Pesach

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Pesach or Passover is the festival which commemorates the exodus (departure) of the ancient Israelites from slavery in Egypt. It is a festival of freedom and celebration. Pesach begins on the 15th day of the Jewish month of Nissan and is celebrated for eight days. The holiday also marks the beginning of spring and the harvest season in Israel.

In the Pesach story the Pharaoh of Egypt was asked to let the Jewish people go but he refused. It took 10 plagues to convince him, but in the end he let the People of Israel leave Egypt. He then sent his army after them. God parted the waters of the sea and the Jews walked across to safety. The army of the Pharaoh was drowned.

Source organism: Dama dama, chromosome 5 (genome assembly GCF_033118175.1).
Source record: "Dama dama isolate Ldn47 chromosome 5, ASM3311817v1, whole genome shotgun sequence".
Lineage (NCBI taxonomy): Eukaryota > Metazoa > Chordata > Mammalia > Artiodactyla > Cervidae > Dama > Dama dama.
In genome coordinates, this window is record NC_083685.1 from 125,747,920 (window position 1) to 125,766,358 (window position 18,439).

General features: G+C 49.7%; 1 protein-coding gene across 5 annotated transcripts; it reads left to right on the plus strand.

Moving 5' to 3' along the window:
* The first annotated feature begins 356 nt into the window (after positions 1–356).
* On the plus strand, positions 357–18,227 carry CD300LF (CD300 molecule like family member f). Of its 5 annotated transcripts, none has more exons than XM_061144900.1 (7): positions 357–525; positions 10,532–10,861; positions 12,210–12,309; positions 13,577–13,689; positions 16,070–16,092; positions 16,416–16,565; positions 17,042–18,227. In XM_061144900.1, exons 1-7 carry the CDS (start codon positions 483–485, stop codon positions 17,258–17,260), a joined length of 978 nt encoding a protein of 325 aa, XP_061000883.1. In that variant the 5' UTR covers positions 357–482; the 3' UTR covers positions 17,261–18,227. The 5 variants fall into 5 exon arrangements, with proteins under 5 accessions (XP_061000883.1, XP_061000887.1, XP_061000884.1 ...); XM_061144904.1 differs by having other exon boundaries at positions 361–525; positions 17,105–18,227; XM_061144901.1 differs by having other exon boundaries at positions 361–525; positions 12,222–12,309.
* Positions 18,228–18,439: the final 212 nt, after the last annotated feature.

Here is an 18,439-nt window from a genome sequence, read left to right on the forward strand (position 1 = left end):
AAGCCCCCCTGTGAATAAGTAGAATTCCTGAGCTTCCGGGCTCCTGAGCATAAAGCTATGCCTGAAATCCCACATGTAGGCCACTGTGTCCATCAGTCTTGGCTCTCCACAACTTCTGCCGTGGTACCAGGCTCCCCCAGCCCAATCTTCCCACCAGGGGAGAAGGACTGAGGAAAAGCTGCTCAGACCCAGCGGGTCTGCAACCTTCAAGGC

• Removing Chametz

    Probably the most significant observance related to Pesach involves the removal of chametz from Jewish homes. This commemorates the fact that the Jews leaving Egypt were in a hurry, and did not have time to let their bread rise. Observant Jews will not eat leavened bread for the duration of the holiday; instead they eat unleavened bread, known as Matzah.

    On the first night of Pesach Jews have a special family meal filled with ritual to remind them of the significance of the holiday. This meal is called a seder which is the Hebrew for  ‘order'. This is because the exodus from Egypt must be discussed in a particular order, which is set out in a special book called the Haggadah.